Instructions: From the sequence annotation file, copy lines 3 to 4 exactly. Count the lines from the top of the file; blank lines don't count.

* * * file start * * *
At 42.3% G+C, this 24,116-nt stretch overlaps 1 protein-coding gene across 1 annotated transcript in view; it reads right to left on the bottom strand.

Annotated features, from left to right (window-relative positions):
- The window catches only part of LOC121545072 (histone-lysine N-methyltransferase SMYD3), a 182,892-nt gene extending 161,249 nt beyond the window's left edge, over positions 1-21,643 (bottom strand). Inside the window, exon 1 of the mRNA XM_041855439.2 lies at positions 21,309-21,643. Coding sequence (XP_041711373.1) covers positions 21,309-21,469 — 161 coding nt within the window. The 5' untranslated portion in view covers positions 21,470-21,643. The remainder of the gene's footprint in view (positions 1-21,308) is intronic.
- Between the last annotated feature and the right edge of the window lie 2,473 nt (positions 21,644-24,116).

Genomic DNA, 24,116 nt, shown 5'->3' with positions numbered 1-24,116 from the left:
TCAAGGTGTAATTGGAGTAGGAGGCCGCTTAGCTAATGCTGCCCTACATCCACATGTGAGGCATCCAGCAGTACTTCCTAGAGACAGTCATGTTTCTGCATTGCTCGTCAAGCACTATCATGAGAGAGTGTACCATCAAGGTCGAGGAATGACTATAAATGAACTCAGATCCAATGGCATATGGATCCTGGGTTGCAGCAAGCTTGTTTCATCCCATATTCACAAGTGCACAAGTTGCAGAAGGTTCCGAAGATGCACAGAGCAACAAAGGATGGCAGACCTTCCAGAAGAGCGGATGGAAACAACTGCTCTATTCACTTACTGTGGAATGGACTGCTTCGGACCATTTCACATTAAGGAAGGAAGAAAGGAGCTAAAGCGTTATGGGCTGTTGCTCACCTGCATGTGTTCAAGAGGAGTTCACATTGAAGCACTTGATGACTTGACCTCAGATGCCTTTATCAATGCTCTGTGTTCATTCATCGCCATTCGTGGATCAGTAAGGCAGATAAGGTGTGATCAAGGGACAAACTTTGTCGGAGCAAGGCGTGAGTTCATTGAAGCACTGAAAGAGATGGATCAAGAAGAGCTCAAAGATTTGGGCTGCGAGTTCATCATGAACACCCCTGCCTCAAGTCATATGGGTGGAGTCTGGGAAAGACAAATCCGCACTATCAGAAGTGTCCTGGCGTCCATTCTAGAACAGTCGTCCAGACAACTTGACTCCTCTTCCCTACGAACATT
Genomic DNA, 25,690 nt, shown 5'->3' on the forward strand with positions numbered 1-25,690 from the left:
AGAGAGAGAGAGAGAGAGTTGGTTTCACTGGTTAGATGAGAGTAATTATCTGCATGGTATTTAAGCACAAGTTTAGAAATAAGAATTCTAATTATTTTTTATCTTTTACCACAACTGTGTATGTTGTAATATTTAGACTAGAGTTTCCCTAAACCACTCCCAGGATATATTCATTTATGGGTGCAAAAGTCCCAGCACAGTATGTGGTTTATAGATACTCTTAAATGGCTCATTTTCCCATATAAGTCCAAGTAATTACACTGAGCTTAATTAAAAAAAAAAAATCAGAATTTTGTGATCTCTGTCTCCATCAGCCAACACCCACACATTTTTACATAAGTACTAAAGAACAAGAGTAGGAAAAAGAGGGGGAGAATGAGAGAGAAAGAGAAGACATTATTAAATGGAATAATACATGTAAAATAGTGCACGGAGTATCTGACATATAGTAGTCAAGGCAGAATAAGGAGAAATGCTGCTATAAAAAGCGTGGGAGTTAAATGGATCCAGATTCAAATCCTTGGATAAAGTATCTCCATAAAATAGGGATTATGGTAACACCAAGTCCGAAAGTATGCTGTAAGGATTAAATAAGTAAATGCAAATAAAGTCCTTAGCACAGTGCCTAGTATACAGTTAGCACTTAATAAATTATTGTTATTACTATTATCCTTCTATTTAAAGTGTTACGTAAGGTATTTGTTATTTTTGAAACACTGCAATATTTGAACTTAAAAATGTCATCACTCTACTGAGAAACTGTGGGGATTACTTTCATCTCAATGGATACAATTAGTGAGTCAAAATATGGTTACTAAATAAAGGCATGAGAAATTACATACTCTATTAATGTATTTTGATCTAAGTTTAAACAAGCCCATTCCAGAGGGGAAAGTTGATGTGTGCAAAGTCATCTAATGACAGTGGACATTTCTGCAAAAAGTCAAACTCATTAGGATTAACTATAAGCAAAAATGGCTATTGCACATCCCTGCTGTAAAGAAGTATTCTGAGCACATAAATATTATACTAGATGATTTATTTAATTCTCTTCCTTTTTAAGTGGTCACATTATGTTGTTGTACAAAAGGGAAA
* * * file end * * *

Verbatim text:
- The window catches only part of LOC121545072 (histone-lysine N-methyltransferase SMYD3), a 182,892-nt gene extending 161,249 nt beyond the window's left edge, over positions 1-21,643 (bottom strand). Inside the window, exon 1 of the mRNA XM_041855439.2 lies at positions 21,309-21,643. Coding sequence (XP_041711373.1) covers positions 21,309-21,469 — 161 coding nt within the window. The 5' untranslated portion in view covers positions 21,470-21,643. The remainder of the gene's footprint in view (positions 1-21,308) is intronic.
- Between the last annotated feature and the right edge of the window lie 2,473 nt (positions 21,644-24,116).